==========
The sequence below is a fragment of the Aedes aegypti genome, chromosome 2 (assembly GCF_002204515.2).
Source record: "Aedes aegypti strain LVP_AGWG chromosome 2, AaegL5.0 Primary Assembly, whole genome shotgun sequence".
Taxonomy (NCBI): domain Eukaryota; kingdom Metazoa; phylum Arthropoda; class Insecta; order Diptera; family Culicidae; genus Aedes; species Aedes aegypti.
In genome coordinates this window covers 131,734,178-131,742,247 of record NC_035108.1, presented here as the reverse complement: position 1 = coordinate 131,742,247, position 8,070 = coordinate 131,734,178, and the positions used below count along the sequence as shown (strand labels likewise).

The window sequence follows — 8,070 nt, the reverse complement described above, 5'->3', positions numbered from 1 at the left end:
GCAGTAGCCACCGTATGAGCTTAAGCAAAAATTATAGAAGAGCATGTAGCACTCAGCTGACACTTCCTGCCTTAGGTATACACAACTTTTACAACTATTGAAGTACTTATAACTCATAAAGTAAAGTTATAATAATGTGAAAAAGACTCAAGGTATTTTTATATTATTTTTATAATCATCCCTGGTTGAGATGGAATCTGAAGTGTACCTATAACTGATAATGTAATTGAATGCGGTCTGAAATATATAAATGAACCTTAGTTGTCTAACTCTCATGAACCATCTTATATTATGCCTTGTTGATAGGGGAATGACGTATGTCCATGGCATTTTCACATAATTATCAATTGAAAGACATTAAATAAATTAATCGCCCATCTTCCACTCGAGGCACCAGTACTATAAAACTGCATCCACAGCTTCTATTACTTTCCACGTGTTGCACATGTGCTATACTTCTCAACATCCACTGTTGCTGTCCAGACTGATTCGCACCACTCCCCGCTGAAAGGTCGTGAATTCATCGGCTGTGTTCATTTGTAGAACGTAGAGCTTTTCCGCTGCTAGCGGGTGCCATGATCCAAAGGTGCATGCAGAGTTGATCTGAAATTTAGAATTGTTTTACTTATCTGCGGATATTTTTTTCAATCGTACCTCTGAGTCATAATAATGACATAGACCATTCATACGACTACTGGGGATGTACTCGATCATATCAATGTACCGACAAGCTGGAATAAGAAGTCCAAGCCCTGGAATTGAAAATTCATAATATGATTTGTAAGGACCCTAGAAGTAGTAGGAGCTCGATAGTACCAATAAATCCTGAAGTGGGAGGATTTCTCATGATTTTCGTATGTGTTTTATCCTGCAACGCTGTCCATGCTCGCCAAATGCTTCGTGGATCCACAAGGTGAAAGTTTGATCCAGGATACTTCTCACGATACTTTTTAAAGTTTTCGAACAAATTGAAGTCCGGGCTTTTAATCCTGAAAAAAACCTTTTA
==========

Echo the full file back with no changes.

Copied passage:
The sequence below is a fragment of the Aedes aegypti genome, chromosome 2 (assembly GCF_002204515.2).
Source record: "Aedes aegypti strain LVP_AGWG chromosome 2, AaegL5.0 Primary Assembly, whole genome shotgun sequence".
Taxonomy (NCBI): domain Eukaryota; kingdom Metazoa; phylum Arthropoda; class Insecta; order Diptera; family Culicidae; genus Aedes; species Aedes aegypti.
In genome coordinates this window covers 131,734,178-131,742,247 of record NC_035108.1, presented here as the reverse complement: position 1 = coordinate 131,742,247, position 8,070 = coordinate 131,734,178, and the positions used below count along the sequence as shown (strand labels likewise).

The window sequence follows — 8,070 nt, the reverse complement described above, 5'->3', positions numbered from 1 at the left end:
GCAGTAGCCACCGTATGAGCTTAAGCAAAAATTATAGAAGAGCATGTAGCACTCAGCTGACACTTCCTGCCTTAGGTATACACAACTTTTACAACTATTGAAGTACTTATAACTCATAAAGTAAAGTTATAATAATGTGAAAAAGACTCAAGGTATTTTTATATTATTTTTATAATCATCCCTGGTTGAGATGGAATCTGAAGTGTACCTATAACTGATAATGTAATTGAATGCGGTCTGAAATATATAAATGAACCTTAGTTGTCTAACTCTCATGAACCATCTTATATTATGCCTTGTTGATAGGGGAATGACGTATGTCCATGGCATTTTCACATAATTATCAATTGAAAGACATTAAATAAATTAATCGCCCATCTTCCACTCGAGGCACCAGTACTATAAAACTGCATCCACAGCTTCTATTACTTTCCACGTGTTGCACATGTGCTATACTTCTCAACATCCACTGTTGCTGTCCAGACTGATTCGCACCACTCCCCGCTGAAAGGTCGTGAATTCATCGGCTGTGTTCATTTGTAGAACGTAGAGCTTTTCCGCTGCTAGCGGGTGCCATGATCCAAAGGTGCATGCAGAGTTGATCTGAAATTTAGAATTGTTTTACTTATCTGCGGATATTTTTTTCAATCGTACCTCTGAGTCATAATAATGACATAGACCATTCATACGACTACTGGGGATGTACTCGATCATATCAATGTACCGACAAGCTGGAATAAGAAGTCCAAGCCCTGGAATTGAAAATTCATAATATGATTTGTAAGGACCCTAGAAGTAGTAGGAGCTCGATAGTACCAATAAATCCTGAAGTGGGAGGATTTCTCATGATTTTCGTATGTGTTTTATCCTGCAACGCTGTCCATGCTCGCCAAATGCTTCGTGGATCCACAAGGTGAAAGTTTGATCCAGGATACTTCTCACGATACTTTTTAAAGTTTTCGAACAAATTGAAGTCCGGGCTTTTAATCCTGAAAAAAACCTTTTA